We met up in Placerville and divided up the riders into two cars (I get really really car sick unless I'm driving) and drove up to the trailhead, arriving about 8:30. An hour of hiking and breathing at elevation we were at the first Shealor lake, where I loafed in my hammock and the other three went wading.

While on our way to the lake, we took an inadvertent detour and found this large grinding rock.

We also admired the great views from the top of our climb.

We snacked some more at the lake, I refilled my water bottle using my filter, and we hiked back, taking a few unintentional shortcuts up steep sections, and a deliberate detour to a 7681ft (I think) high knob of rock at the north end of the saddle you climb up and down on your way to and from the lake.

That knob had great views! And many more grinding rocks. We made temporary trail markers on our way to the knob, dutifully knocking them down as we hiked back to the trail.

This is a hike that is UP then DOWN then undo that back to the car. A good first hike. The trailhead is right off 88 near Silver Lake. Plenty of paved parking. No portajohn (we drove into Silver Lake campground before we parked at the trailhead - 4 women 50 years or older = mandatory bathroom breaks).

No fee, no permit for day hikers. Don't know about overnights.

I just traced the line over on the 1993 topo map image. Seems about what we did.

Wednesday, July 10, 2013

Round Lake and Crooked Lakes Trails to Penner Lake: Grouse Ridge Area, Tahoe National Forest

July 9th

This is an abbreviated version of my longer trip report on Hammock Forums.

My overnight turned into a 6 1/2 mile day hike. That's OK, it was lovely anyway!

View from the climb to Penner
 I started at Carr/Feely trailhead again, taking the same initial route as my last excursion, to Island Lake. I took a break for snacks and water at the campsite I used on that trip. Look at the previous blog post for details of the Island Lake trip.

Lovely Island Lake
The trail from Island Lake to Penner has nice variety: shaded areas, some granite slab areas, and a whole lot of annoying scree used as trail surface.

It is usually easy to find the trail, and when it gets a little unclear, there is probably a stomped down section within eyeshot.

Some of the obscure areas have been delineated by rock edgings on the trail. Also, head for the downed trees that have been sawed apart. Basic stuff.

There is a climb to get to the ridge above Penner. I stopped at every shade-producing tree or rock and looked around. Yeah, that's why I stopped. Totally. Nothing to do with gasping like a fish.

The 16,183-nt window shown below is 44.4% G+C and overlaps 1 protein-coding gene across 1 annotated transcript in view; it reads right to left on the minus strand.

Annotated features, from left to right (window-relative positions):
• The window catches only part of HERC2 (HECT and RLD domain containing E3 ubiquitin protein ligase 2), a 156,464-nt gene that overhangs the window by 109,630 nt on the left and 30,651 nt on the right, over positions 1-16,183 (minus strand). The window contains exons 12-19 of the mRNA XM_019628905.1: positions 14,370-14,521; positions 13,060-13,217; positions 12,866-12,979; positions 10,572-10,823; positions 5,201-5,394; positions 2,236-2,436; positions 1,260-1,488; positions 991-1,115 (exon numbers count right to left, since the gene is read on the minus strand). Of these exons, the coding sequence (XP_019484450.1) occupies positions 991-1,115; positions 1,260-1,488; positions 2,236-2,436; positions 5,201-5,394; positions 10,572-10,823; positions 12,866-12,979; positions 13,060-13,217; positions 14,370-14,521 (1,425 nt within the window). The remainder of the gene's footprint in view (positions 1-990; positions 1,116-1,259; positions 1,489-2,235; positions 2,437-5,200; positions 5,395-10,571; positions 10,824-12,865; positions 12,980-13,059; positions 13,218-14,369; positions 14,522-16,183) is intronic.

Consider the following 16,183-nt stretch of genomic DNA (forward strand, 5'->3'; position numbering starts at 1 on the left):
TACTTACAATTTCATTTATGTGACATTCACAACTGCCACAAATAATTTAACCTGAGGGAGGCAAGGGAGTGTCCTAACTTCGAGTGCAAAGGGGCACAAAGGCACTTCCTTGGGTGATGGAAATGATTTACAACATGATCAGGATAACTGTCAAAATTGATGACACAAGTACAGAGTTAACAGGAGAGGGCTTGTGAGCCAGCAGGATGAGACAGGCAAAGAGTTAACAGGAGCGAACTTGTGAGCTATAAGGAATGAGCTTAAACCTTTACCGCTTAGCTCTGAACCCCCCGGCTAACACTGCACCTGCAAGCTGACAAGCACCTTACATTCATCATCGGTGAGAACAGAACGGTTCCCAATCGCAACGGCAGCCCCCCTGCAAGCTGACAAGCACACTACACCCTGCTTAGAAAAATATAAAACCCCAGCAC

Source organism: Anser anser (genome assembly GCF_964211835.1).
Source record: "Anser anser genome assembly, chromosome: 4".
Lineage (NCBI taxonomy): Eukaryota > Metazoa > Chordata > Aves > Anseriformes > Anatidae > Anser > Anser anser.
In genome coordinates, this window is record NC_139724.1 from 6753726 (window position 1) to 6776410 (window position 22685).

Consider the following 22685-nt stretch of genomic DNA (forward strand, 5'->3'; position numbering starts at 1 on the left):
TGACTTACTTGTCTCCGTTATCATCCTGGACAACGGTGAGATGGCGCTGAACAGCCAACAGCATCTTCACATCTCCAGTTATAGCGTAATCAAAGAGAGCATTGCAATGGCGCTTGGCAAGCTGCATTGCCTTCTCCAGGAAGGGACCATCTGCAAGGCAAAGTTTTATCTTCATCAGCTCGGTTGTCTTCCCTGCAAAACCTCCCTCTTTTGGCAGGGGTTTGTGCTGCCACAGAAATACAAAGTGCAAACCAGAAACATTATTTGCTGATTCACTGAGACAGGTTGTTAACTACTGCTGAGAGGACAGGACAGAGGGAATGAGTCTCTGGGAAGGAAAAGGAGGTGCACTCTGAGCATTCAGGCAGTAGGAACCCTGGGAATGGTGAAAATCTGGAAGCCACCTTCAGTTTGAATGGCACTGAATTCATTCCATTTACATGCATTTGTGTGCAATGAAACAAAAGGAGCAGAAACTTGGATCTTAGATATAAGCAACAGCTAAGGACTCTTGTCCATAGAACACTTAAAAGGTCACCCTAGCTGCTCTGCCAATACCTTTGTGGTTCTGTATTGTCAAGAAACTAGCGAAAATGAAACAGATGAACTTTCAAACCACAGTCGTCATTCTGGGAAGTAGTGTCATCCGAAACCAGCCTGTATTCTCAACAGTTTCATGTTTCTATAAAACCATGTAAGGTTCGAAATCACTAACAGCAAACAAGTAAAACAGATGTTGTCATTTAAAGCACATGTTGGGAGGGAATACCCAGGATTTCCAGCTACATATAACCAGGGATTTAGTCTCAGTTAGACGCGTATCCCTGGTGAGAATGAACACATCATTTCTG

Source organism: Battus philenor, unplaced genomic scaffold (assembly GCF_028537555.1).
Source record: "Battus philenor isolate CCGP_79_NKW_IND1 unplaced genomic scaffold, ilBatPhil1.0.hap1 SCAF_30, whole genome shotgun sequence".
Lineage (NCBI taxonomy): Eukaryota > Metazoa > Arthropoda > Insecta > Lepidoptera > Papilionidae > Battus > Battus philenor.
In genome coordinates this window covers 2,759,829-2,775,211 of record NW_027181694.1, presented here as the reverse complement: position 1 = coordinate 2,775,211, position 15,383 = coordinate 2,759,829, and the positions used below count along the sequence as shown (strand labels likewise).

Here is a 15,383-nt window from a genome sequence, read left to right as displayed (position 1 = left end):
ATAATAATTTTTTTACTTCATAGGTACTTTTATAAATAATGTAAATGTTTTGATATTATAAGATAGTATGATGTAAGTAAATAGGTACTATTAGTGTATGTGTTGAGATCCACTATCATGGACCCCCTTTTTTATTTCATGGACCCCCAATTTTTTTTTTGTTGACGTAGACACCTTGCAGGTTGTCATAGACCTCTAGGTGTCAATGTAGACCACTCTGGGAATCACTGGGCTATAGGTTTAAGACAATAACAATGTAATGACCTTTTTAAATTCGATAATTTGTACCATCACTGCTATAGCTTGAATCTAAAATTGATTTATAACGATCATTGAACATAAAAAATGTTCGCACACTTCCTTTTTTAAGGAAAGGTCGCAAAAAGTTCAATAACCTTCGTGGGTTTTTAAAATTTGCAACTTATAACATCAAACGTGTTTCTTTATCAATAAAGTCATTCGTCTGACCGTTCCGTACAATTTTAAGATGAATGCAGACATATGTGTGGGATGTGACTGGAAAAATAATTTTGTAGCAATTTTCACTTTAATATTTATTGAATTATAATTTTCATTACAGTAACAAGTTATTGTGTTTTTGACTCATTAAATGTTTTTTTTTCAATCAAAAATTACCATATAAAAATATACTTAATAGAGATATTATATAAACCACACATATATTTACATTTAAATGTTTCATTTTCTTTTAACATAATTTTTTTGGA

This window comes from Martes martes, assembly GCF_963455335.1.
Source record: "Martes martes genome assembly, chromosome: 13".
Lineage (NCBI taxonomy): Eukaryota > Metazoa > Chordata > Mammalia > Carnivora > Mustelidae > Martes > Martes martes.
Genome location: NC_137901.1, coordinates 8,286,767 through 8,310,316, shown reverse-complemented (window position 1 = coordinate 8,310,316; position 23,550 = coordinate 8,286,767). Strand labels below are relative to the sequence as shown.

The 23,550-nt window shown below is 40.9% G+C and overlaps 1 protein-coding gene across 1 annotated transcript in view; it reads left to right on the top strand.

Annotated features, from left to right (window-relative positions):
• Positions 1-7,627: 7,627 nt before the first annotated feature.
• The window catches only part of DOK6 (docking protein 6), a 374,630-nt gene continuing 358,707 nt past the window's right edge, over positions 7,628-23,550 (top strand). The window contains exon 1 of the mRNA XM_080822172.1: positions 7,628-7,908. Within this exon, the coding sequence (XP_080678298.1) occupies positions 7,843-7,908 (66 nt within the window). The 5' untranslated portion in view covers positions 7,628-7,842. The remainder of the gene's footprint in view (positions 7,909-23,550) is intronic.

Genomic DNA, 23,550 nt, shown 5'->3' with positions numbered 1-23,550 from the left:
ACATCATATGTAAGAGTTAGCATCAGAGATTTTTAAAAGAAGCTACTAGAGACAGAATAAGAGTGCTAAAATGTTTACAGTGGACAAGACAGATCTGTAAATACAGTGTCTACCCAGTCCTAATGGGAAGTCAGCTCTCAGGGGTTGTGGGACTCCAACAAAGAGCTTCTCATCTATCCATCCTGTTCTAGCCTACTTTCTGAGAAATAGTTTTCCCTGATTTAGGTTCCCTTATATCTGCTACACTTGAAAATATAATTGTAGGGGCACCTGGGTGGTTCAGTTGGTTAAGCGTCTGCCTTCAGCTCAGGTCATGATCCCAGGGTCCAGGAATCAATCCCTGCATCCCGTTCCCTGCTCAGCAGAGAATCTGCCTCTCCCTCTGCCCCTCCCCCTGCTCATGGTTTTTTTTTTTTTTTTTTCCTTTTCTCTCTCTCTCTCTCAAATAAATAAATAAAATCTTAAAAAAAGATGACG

The trail in this section is mostly the horrid scree This is a boot's-eye view of the scree. It averages deck of cards size.

The lake is shrinking!
Really the trail. It is a steep and angled as it looks here.
Do I LOOK like a mountain goat?!
no, no, no, not more scree!
Another shot from under a shady tree
 Anyway, when you've gotten to the top of the annoying climb and can finally see Penner,

don't get sucked into the false trail to the left (nice lunch spot if you don't need water right away), but head straight to the Crooked Lakes Trail sign and down the gully.

Eventually the trail runs right next to Penner's eastern shore.

It came time to set up camp, which I did (later, I tore it down and headed back to the car.) For those of you who don't hammock, this setup's pretty typical.

The brown thing under the tarp is my underquilt, to keep my underside toasty warm.
Random swampy lake on Crooked Lakes Trail

Sunday, June 9, 2013

Round Lake Trail to Island Lake: Grouse Ridge/Bowman Lake Area, Tahoe National Forest

7-8 June, 2013

This is an abbreviated version of my trip report on HammockForums

The trailhead, where I arrived at 8am on Friday morning, is called Carr/Feeley or Carr Lake or Feeley Lake. Pick one.
Take I-80 east from Sacramento, then Highway 20, then Bowman Lake Road, then the access road to Carr/Feely.
The last 2.7 miles of the drive is a 'graded' dirt road which nearly bounced my arms out of my sockets.

Parked the car, donned my pack, and hit the Round Lake Trail. 

I've done this stretch before, several years ago, as a day hike to Penner Lake. This time I went for an overnight to Island Lake, an even shorter trip.

I'll confess, it is a very nice and short and easy hike, about a mile and a half one way. Island Lake is VERY popular, so that's why I left so darn early, to make sure I'd have plenty of time to grab a spot I could use with my camping hammock setup (two trees required). Was it worth backpacking to? Yes, since this is a great distance for a shakedown trip for me.